Beethoven’s first self-promoted concert in Vienna in April 1800 contained works by Mozart and Haydn alongside his own first symphony, piano concerto and a septet, opus 20, that was the hit of the night. On the notion that nothing succeeds like success, Beethoven sold his publisher an additional version of the septet, scaled down to a trio for clarinet (or violin), cello and piano and registered as his opus 38. Contrary to expectations, it never matched the popularity of the septet, then or since. I cannot recall a really gripping recording.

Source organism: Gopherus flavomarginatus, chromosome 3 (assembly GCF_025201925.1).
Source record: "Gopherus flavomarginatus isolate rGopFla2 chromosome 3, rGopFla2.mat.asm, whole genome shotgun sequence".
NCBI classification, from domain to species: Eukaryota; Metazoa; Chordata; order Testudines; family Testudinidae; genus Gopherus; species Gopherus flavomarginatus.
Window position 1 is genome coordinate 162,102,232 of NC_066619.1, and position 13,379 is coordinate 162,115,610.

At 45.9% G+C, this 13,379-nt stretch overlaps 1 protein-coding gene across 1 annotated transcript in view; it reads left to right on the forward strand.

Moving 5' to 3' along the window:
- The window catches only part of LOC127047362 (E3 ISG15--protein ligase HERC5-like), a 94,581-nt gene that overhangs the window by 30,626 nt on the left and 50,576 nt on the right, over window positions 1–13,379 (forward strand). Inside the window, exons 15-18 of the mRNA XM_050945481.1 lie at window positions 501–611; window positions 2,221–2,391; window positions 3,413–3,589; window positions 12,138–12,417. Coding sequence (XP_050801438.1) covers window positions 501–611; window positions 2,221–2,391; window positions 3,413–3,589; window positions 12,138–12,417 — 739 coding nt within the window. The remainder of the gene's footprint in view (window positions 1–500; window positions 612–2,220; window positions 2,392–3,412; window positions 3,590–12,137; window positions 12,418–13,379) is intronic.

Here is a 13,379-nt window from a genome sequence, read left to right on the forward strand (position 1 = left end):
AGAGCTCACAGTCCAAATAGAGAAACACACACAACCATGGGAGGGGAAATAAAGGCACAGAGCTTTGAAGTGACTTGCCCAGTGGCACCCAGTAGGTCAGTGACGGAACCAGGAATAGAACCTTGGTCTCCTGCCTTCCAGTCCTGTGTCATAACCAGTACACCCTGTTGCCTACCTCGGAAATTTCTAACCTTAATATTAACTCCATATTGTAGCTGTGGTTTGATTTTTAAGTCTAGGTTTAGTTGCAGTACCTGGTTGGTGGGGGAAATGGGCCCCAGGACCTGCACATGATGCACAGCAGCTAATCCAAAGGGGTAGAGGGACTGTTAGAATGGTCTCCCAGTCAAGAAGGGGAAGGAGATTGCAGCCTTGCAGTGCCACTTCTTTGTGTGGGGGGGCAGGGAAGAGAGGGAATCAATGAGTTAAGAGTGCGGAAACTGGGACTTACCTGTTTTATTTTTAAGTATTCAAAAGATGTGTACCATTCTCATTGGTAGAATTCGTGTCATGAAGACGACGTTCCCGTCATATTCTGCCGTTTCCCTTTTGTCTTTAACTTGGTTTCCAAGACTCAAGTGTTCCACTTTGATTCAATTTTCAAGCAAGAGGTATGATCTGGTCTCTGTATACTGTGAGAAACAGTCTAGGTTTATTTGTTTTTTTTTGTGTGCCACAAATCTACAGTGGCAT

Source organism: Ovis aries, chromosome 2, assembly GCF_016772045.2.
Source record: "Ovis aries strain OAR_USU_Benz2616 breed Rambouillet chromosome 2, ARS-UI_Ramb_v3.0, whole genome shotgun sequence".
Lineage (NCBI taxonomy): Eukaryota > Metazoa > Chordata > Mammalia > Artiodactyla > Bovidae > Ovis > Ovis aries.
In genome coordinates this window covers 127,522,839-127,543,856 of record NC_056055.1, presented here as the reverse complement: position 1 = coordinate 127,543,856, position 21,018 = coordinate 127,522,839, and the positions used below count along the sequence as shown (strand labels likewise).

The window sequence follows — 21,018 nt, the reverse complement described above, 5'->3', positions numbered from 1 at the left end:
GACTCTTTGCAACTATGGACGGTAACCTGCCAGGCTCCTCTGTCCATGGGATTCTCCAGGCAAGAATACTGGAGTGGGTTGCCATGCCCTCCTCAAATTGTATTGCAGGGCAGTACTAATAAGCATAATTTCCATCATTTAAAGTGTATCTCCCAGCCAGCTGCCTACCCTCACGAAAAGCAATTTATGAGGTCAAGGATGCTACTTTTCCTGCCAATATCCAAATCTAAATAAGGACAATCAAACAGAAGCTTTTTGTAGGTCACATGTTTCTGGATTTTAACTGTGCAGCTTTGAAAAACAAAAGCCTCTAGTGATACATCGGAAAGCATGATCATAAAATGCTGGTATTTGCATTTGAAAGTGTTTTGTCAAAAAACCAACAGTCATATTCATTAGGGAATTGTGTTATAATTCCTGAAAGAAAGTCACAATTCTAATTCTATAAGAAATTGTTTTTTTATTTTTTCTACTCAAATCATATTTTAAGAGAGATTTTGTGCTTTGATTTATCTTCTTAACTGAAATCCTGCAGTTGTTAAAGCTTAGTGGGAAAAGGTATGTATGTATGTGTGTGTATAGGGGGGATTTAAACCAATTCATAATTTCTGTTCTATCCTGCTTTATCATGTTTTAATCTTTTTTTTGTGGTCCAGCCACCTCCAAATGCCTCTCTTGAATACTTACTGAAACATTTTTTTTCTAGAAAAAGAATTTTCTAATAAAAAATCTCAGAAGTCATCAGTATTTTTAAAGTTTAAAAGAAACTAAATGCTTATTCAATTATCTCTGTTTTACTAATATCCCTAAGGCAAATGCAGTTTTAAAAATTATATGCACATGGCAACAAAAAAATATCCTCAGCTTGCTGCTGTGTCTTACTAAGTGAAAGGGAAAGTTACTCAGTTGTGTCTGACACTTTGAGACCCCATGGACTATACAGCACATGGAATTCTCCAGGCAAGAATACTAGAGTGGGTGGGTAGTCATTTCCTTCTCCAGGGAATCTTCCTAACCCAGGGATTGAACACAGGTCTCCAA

This performance, by Alexander Bedenko, Kyril Zlotnikov and Itamar Golan, takes a quiet approach, seeking out intimate silences between the instrumental lines. It works like a family conversation where you don’t want to interrupt and it makes the strongest case I have yet heard for the smaller form of the jolly septet.
Brahms, who developed a late love for the clarinet, reserved the instrument for his most reflective statements, notably in the ultimate pair of clarinet sonatas opus 120. In the same burst of activity he also wrote a clarinet quintet and a clarinet trio, all for the benefit of the virtuoso player Richard Mühlfeld. The trio, opening with a languid cello line, is Brahms at his most masterful, controlling his participants like a chat-show host, never letting the content flag. Approaching death, he looks steadfastly ahead at new melodic lines. There is nothing late about late Brahms. He’s alive as you or I.
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